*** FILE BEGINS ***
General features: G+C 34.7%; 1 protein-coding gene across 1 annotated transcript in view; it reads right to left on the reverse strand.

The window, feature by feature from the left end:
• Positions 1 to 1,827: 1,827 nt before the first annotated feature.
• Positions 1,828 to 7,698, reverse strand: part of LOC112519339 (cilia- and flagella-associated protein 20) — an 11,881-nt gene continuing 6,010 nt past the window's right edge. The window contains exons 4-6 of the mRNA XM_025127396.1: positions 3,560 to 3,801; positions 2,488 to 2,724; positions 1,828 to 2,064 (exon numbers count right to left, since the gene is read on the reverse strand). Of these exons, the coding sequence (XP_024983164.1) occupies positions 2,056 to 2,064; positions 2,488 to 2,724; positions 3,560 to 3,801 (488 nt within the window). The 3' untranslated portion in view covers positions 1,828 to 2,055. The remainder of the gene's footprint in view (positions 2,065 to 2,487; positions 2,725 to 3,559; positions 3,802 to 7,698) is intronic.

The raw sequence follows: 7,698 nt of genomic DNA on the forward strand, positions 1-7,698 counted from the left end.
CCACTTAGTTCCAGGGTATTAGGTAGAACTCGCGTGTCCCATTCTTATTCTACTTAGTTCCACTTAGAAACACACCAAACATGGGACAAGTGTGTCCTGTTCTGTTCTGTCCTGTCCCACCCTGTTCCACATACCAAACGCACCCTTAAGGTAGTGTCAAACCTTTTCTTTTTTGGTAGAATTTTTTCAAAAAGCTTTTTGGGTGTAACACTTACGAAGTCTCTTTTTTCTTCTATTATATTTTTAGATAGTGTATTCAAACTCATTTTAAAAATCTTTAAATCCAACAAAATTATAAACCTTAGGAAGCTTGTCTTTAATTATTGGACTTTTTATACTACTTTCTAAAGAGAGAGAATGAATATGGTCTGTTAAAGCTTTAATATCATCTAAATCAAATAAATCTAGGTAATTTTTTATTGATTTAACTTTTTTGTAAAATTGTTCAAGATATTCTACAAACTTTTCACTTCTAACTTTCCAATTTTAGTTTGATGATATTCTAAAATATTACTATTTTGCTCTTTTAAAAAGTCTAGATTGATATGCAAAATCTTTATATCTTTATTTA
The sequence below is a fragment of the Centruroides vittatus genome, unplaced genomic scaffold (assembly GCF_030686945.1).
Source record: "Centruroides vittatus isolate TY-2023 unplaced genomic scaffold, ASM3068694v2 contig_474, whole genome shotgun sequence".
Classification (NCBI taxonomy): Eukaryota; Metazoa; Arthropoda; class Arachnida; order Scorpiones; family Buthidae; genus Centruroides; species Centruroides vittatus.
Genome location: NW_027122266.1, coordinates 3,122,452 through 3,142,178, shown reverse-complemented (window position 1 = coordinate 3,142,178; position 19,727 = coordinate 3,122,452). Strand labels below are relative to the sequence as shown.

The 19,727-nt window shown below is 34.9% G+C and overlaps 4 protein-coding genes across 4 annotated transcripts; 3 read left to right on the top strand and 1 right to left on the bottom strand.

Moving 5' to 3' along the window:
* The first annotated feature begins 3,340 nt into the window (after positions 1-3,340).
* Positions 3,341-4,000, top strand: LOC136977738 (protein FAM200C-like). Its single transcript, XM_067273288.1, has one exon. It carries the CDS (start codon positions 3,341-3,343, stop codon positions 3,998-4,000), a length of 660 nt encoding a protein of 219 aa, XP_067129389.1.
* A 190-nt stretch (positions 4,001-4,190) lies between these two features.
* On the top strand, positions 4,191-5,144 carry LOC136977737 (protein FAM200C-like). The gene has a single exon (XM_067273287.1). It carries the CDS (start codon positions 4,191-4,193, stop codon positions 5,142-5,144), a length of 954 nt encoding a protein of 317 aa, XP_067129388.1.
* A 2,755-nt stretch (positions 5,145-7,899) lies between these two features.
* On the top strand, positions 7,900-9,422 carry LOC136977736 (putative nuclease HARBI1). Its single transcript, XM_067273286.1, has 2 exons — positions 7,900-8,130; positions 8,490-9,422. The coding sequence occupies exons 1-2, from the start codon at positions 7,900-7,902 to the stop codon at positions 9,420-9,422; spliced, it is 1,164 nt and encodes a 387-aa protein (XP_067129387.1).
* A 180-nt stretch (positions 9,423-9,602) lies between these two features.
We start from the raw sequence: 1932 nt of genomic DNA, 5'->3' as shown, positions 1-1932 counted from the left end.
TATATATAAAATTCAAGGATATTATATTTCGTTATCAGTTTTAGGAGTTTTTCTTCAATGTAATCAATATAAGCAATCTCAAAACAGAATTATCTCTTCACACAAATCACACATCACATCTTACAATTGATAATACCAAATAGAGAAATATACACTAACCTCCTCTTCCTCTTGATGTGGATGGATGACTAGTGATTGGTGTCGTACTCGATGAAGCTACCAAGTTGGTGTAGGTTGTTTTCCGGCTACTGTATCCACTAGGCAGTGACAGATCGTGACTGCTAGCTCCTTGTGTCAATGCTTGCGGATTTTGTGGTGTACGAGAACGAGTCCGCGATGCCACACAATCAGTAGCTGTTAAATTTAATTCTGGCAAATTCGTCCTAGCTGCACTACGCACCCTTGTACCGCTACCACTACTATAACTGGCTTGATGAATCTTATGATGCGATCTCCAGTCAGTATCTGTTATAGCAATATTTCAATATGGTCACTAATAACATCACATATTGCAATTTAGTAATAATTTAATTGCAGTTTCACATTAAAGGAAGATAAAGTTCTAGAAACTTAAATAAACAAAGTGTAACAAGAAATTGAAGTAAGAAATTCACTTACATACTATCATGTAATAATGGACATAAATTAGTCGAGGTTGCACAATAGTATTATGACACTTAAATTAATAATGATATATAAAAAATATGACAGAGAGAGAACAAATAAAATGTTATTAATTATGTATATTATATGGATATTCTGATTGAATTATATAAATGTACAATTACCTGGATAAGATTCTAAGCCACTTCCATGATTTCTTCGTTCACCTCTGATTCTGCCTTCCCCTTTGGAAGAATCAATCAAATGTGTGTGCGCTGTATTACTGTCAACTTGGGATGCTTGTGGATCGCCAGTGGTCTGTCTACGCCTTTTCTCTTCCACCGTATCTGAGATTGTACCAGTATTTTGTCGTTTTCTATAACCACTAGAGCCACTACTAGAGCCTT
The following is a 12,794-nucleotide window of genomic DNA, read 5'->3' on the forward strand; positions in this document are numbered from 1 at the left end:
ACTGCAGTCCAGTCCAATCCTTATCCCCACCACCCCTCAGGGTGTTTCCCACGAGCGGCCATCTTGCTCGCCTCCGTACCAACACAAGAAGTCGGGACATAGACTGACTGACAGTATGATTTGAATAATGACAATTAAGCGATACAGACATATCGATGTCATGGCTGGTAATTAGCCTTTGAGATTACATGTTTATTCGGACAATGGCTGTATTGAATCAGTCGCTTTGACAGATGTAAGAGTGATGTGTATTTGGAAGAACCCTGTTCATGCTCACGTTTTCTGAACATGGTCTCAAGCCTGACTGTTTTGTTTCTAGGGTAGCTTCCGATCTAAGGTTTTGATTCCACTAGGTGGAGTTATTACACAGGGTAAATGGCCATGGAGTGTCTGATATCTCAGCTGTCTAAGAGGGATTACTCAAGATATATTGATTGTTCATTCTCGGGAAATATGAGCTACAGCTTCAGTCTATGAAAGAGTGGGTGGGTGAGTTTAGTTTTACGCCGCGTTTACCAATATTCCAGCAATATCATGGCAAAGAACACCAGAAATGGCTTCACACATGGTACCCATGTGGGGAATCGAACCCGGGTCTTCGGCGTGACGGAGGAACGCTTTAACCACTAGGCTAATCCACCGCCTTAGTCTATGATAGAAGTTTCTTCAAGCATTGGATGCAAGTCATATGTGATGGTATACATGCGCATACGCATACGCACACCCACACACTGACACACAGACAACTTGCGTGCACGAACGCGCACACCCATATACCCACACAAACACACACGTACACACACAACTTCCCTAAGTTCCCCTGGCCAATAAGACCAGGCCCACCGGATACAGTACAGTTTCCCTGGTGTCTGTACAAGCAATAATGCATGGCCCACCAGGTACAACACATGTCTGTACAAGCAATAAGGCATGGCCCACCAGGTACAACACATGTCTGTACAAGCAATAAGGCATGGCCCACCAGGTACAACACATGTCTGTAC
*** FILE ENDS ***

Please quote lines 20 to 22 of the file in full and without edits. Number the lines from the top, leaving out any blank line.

We start from the raw sequence: 1932 nt of genomic DNA, 5'->3' as shown, positions 1-1932 counted from the left end.
TATATATAAAATTCAAGGATATTATATTTCGTTATCAGTTTTAGGAGTTTTTCTTCAATGTAATCAATATAAGCAATCTCAAAACAGAATTATCTCTTCACACAAATCACACATCACATCTTACAATTGATAATACCAAATAGAGAAATATACACTAACCTCCTCTTCCTCTTGATGTGGATGGATGACTAGTGATTGGTGTCGTACTCGATGAAGCTACCAAGTTGGTGTAGGTTGTTTTCCGGCTACTGTATCCACTAGGCAGTGACAGATCGTGACTGCTAGCTCCTTGTGTCAATGCTTGCGGATTTTGTGGTGTACGAGAACGAGTCCGCGATGCCACACAATCAGTAGCTGTTAAATTTAATTCTGGCAAATTCGTCCTAGCTGCACTACGCACCCTTGTACCGCTACCACTACTATAACTGGCTTGATGAATCTTATGATGCGATCTCCAGTCAGTATCTGTTATAGCAATATTTCAATATGGTCACTAATAACATCACATATTGCAATTTAGTAATAATTTAATTGCAGTTTCACATTAAAGGAAGATAAAGTTCTAGAAACTTAAATAAACAAAGTGTAACAAGAAATTGAAGTAAGAAATTCACTTACATACTATCATGTAATAATGGACATAAATTAGTCGAGGTTGCACAATAGTATTATGACACTTAAATTAATAATGATATATAAAAAATATGACAGAGAGAGAACAAATAAAATGTTATTAATTATGTATATTATATGGATATTCTGATTGAATTATATAAATGTACAATTACCTGGATAAGATTCTAAGCCACTTCCATGATTTCTTCGTTCACCTCTGATTCTGCCTTCCCCTTTGGAAGAATCAATCAAATGTGTGTGCGCTGTATTACTGTCAACTTGGGATGCTTGTGGATCGCCAGTGGTCTGTCTACGCCTTTTCTCTTCCACCGTATCTGAGATTGTACCAGTATTTTGTCGTTTTCTATAACCACTAGAGCCACTACTAGAGCCTT
The following is a 12,794-nucleotide window of genomic DNA, read 5'->3' on the forward strand; positions in this document are numbered from 1 at the left end: